I awoke this morning, turned on MSNBC, and was immediately immersed in today’s biggest news: the attack on the satirical French magazine Charlie Hebdo, which left 12 people, mostly journalists, dead. As I processed this information and viewed the videotape of the alleged assailants executing a security officer on the sidewalk outside the magazine’s offices in downtown Paris, I began to realize that this murderous rampage directly affected me even though it was taking place thousands of miles away from where I live.
Like the 10 writers, cartoonists, and editors whose lives were mercilessly snuffed out by the three terrorists armed with AK-47s, I also deal in the world of ideas. I often point out the wrongs in society, in government, in religion and community. I sometimes use cold analysis. Other times I attempt to provoke readers with humor. Words and ideas are my forte, and I consider my ability to write to be nothing short of a gift from God. I make my living with words, with ideas, with satire, by shedding light in areas where others might not want me to. But if I feared my words or ideas might bring about my own death or the death of my family, would I feel so free to say whatever I wanted? Fear is a powerful moderator of human behavior. If you doubt that, ask yourself this question: If it was suddenly ruled illegal or deemed immoral to watch your favorite show on TV, to read your favorite book or magazine, or to affiliate with your best friend, and the punishment for doing so was execution without trial, would you still engage in these prohibited behaviors? What if to do so would bring down violence on not just you, but the ones you love? Still want to watch that show? Still want to talk to that dear friend on the phone three times a day?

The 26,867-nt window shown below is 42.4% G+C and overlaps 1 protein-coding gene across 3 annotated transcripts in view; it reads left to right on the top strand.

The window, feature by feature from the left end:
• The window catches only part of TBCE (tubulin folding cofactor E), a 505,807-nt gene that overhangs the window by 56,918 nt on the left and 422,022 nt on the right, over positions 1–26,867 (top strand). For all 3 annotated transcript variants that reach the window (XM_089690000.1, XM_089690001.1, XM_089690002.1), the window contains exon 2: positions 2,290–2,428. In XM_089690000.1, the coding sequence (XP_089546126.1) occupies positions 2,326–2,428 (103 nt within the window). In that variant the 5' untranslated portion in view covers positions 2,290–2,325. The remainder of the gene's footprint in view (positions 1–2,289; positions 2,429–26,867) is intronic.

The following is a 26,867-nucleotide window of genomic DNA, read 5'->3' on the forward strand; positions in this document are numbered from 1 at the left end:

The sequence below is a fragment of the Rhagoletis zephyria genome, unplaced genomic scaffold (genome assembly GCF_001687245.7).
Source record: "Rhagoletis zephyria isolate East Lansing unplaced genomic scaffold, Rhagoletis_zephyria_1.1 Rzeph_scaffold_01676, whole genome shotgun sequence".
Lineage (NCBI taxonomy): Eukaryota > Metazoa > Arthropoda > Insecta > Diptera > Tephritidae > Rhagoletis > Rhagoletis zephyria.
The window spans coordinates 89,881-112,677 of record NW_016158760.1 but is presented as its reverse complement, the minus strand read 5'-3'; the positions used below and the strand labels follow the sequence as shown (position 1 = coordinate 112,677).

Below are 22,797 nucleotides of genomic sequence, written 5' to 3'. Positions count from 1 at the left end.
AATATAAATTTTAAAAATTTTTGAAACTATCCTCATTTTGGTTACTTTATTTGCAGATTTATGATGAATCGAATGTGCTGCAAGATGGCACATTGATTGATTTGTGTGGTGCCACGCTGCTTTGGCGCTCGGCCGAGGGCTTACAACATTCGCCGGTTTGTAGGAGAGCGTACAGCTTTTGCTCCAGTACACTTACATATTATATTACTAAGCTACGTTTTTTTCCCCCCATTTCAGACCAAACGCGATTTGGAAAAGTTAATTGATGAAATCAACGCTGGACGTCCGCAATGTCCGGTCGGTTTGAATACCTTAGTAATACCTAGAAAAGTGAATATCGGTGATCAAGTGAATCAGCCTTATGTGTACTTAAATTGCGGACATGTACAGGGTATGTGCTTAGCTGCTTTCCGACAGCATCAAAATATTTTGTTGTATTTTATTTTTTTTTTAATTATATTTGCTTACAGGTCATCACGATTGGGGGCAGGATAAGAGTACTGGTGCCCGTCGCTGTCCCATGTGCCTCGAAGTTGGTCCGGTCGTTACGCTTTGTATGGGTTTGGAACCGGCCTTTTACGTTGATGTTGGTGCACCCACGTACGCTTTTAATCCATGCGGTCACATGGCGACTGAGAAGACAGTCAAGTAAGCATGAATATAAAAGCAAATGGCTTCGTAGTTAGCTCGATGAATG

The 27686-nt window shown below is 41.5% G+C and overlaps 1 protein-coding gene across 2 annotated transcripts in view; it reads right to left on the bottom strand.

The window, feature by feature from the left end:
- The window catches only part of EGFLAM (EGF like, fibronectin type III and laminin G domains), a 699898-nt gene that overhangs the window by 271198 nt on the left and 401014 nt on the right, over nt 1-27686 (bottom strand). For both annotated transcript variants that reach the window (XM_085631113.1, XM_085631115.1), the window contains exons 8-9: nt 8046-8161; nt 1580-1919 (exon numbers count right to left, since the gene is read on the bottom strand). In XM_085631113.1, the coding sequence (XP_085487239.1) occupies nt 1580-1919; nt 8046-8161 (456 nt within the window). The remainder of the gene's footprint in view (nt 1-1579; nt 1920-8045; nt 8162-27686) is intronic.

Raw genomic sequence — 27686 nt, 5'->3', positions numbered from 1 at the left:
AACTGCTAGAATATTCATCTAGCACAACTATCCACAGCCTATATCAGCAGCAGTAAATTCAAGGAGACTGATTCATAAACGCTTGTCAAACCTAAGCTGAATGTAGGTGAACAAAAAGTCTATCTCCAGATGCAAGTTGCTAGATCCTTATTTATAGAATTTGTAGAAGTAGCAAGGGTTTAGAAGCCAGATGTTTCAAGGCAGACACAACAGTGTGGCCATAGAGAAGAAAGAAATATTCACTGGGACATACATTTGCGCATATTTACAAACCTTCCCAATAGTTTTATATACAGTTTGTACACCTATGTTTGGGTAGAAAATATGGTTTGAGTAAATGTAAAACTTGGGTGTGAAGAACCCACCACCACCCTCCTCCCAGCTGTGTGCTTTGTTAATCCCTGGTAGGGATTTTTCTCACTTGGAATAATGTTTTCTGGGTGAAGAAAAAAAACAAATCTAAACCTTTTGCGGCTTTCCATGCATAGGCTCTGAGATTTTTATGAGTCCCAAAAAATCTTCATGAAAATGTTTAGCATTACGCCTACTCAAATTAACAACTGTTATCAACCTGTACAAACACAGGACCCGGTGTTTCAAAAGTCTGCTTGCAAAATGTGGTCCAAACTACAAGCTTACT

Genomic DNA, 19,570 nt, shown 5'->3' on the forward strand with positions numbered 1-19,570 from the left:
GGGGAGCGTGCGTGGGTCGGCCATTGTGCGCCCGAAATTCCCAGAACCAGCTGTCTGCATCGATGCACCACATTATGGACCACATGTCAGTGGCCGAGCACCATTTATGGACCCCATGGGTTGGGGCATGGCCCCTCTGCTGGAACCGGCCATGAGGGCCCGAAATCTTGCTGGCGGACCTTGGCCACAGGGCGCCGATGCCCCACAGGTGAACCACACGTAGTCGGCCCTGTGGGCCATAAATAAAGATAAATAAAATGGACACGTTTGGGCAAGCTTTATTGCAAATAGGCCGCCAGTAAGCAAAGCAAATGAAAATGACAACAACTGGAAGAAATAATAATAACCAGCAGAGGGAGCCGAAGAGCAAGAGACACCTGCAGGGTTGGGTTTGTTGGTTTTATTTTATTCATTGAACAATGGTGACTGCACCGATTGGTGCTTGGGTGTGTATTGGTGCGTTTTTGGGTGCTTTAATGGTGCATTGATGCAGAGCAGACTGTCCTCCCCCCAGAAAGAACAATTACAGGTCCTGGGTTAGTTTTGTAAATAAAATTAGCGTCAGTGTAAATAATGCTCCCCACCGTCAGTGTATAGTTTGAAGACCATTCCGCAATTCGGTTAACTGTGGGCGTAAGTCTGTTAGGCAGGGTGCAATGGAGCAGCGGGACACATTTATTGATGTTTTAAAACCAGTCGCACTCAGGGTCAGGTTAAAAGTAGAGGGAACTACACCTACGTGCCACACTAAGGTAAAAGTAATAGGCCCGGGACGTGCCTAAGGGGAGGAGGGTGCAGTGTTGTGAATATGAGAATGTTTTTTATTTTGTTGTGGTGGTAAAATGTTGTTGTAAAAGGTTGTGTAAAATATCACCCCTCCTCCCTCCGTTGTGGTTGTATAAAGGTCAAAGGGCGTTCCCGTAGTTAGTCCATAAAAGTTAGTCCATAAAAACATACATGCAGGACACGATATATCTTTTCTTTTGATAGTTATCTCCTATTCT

Charlie Hebdo dealt in the controversial. That is their calling card, the thing they are most known and loved for. They made fun of all religions, even going so far as to print cartoons and articles that made fun of the Prophet Muhammad, founder of Islam. As a Christian, I do not care for writing or pictures which mock or criticize my beliefs, but I don’t think those who do so should should be gunned down as infidels or apostates. We are all free to believe or to criticize others who believe. If you think my religion is silly and choose to satirize it each and every day, that is your right. Your disdain in no way infringes on my right to believe as I choose. That is called liberty. And liberty is the very essence of freedom. No one idea is right above all others. No one religion holds all the answers for every person in the world. Our diversity in this country and internationally is not something that should divide us. We should celebrate our differences and learn to love one another despite them. We are all wonderful and unique creatures, and that is what makes the world a place of constant learning and discovery.
A French Imam said shortly after this barbaric attack occurred at the offices of Charlie Hebdo, “These journalists are martyrs for liberty.” They most certainly are, and it is only right to say that today all journalists, writers, cartoonists, and those who deal in the realm of ideas, work for Charlie Hebdo. We are all Parisians today, no matter where we live, no matter what we believe.
The Qur’an, the holiest of all books in the Islamic faith, teaches us, just as it does in the Hebrew Torah, that he who slays one person has slain all of humanity. To that, I would like to add this commentary from Ibn Abbas, the cousin of Muhammad: “He who kills a…soul intentionally, Allah makes the Fire of Hell his abode, He will become angry with him, and curse him, and has prepared a tremendous punishment for him, equal to if he had killed all people, his punishment will still be the same.”
Today, 12 people were killed because of their ideas. While they may be gone, their ideas will live long after them. Because you can kill a person, but you can never kill an idea.
And that’s because ideas are immortal.